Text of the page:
Giving Tuesday: Nonprofit Fundraising for the Next Generation
by Adaiah Ludy + Kia Jarmon
For the third year we joined the Center for Nonprofit Management's Power Funders Series: Fundraising in a Digital World/Reaching the Next Generation. This workshop was designed to help nonprofit organizations evaluate their funding strategies particularly among a new generation of donors. As we embark on Giving Tuesday or giving-because-I-need-a-tax-write-off, here are some key takeaways from the session to help you reach a broader audience.
Netflix-able giving: We often go after the big, $1,000 donors, but what about the small, monthly gifts? They can add up fast. How many of us have Netflix, Spotify, Audible, or some other subscription service that we hardly think twice about each month? Five to $10 dollars a month can go a long way in your organization, so be sure to seek these types of repetitive donations. Monthly donations are also a good way to strengthen donor relations by providing an opportunity for them to see how their donation is helping each month. Then…you can encourage them to give more in the future.
Develop a Culture of Generational Giving: There are countless articles about the power of millennial money. Young adults can be a perfect target audience for monthly giving. Hosting events at local universities and developing a strong social media presence can also help you attract millennials who can become lifetime donors. However, what could be a stronger, better way to connect with a younger donor? Helping your older donors train their children and grandchildren on how to give. Think about it. Philanthropy, unless born into tons of money, has to be taught. This is where you may start a young professional or auxiliary group with mentoring provided by wiser (read: older) donor. As a business owner I am looking towards those who I can aspire to be like, at least in their giving. Make it simple for them and me.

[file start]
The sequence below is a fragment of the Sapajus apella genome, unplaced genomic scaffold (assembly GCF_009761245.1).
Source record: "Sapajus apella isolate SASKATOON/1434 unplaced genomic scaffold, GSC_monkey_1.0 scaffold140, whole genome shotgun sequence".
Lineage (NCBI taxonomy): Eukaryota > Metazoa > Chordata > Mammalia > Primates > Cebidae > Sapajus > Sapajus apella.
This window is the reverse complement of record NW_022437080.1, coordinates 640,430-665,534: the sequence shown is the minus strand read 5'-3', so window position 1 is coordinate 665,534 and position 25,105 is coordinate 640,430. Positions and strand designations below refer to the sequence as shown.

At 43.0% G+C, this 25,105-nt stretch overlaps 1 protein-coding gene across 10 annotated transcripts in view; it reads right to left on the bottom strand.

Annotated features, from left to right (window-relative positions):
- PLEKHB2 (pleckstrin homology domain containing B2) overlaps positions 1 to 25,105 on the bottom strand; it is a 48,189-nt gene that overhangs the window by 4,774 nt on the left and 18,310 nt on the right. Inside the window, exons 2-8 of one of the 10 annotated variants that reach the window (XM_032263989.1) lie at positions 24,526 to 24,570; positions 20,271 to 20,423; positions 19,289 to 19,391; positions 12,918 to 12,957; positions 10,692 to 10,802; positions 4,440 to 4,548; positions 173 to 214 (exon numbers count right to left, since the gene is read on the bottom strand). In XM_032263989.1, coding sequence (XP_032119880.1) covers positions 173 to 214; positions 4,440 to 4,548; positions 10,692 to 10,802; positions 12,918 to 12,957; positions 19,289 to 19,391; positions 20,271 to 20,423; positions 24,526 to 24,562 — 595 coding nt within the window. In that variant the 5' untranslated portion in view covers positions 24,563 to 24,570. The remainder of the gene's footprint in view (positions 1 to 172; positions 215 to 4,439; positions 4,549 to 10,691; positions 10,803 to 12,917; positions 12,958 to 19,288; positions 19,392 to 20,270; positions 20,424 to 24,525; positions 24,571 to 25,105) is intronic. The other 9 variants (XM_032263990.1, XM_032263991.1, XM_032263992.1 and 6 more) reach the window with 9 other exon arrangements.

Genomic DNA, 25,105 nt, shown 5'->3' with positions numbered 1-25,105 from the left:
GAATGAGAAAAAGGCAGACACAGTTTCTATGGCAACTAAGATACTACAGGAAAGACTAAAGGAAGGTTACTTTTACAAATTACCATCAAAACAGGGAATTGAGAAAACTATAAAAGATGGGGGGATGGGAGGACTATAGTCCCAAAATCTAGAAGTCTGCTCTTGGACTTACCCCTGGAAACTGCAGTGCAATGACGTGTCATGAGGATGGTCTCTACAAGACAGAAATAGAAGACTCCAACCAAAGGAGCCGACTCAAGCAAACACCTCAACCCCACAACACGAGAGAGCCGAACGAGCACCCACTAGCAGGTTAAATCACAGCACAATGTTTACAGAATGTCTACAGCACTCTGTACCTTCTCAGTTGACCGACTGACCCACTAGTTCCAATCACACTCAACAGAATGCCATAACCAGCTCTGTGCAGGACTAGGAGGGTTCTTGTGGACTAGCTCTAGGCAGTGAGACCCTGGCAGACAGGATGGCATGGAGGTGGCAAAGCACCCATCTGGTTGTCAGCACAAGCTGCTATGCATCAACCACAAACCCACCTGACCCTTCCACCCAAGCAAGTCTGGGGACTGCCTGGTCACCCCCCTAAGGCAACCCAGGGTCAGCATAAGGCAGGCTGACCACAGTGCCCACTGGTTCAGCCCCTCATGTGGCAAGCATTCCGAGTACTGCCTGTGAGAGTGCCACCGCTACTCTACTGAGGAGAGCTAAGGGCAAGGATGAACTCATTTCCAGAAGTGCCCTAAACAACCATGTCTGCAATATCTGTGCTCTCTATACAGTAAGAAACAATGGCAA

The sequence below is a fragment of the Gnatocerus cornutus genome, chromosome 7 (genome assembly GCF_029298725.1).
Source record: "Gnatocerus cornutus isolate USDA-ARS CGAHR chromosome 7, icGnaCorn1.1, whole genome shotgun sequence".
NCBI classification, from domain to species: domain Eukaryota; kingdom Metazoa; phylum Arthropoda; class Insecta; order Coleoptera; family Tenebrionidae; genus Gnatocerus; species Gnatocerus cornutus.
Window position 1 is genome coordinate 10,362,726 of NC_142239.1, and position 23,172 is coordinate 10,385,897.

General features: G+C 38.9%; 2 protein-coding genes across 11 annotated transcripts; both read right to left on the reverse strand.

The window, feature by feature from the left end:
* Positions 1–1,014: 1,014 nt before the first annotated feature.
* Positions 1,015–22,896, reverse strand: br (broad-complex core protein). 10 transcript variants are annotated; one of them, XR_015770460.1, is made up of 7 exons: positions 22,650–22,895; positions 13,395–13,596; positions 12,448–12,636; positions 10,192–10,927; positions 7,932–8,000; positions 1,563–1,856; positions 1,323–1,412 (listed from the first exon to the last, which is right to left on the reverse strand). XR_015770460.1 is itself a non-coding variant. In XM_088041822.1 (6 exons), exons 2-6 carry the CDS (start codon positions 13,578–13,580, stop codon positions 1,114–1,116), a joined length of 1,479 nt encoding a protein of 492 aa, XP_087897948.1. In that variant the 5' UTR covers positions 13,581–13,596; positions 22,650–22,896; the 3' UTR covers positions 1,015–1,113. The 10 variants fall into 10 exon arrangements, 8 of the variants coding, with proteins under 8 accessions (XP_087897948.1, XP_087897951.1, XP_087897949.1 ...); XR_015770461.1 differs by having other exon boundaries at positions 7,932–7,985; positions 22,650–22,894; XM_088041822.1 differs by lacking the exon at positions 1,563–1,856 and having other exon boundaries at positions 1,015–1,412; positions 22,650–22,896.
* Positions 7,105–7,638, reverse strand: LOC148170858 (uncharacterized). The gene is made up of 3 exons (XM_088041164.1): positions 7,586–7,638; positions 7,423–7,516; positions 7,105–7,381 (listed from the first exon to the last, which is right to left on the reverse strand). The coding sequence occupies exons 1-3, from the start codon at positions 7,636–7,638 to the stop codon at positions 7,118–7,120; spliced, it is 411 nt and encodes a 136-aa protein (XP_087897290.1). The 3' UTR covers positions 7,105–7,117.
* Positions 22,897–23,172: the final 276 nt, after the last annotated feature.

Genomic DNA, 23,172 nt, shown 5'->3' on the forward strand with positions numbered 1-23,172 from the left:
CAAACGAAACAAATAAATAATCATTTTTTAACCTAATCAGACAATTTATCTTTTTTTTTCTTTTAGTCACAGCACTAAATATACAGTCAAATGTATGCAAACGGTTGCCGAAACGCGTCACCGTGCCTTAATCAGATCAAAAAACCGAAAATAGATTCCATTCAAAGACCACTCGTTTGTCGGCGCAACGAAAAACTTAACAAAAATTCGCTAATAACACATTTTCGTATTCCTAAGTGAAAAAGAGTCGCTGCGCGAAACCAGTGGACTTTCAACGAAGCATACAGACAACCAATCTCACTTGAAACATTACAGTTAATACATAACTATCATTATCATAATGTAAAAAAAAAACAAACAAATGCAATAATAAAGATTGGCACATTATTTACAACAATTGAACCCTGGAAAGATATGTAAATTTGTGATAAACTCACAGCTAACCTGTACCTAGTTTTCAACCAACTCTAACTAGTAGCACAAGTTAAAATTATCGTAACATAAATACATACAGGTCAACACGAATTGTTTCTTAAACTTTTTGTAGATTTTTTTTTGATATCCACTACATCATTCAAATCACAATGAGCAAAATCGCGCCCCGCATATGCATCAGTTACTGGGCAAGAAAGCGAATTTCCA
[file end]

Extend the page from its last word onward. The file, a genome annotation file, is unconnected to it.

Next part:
Move a Small Gift to an Annual Windfall: Keep in touch! Donors want to know how their money is being used. Encouraging donors to volunteer and sending regular, customized updates will increase loyalty and the likelihood of bigger donations in the future. Planning for annual power days like Giving Tuesday (in November) or another date set by your organization also helps. These efforts should be thorough, however, so if you find yourself scrambling to create a campaign for Giving Tuesday, it may be best to concentrate your efforts on a bigger, more strategic plan at a later date. The end of the year is also a great time to ask donors to exceed their usual monthly or one-time gift. Capitalize on holiday sentiments like Thanksgiving, Christmas, Chanukah or other special holidays where you can make an appeal.
Mission vs Ego: At times, we may begin new initiatives to attract donors, receive a grant, or get recognition, rather than to fulfill the mission of our organization. The solution may be to scale back. Having a strategic plan for tackling a few, mission-driven goals will be more impactful in the end. Impact is ultimately what matters, especially for younger donors. Concentrated impact is more important than the list of programs.
Tell your story: You can craft a thoughtful story that communicates your mission in just a few lines. According to Evan Owens, who co-presented at CNM with me, your story should have three elements: the problem, your product, and the resolution. Clearly state the problem your nonprofit is addressing. Starting with surprising, thought-provoking stats can work well. Then, introduce your product or service as a resolution to the stated problem. In no more than two sentences, your audience should understand what your organization does and why it matters. He also recommends, and we second this notion, to look into author Ray Edwards P.A.S.T.O.R. model (google it). It will change your organization.
As we close out the year, use these steps to bolster your donations for Giving Tuesday or your annual appeal. This is also the time to begin working on next year’s fundraising strategy. After all, if there’s a problem, it’s the plan and not the platform.
If you are looking to develop ways for your organization to be more thoughtful about connecting with audiences, we'd enjoy working with you. Please contact firstname.lastname@example.org with questions.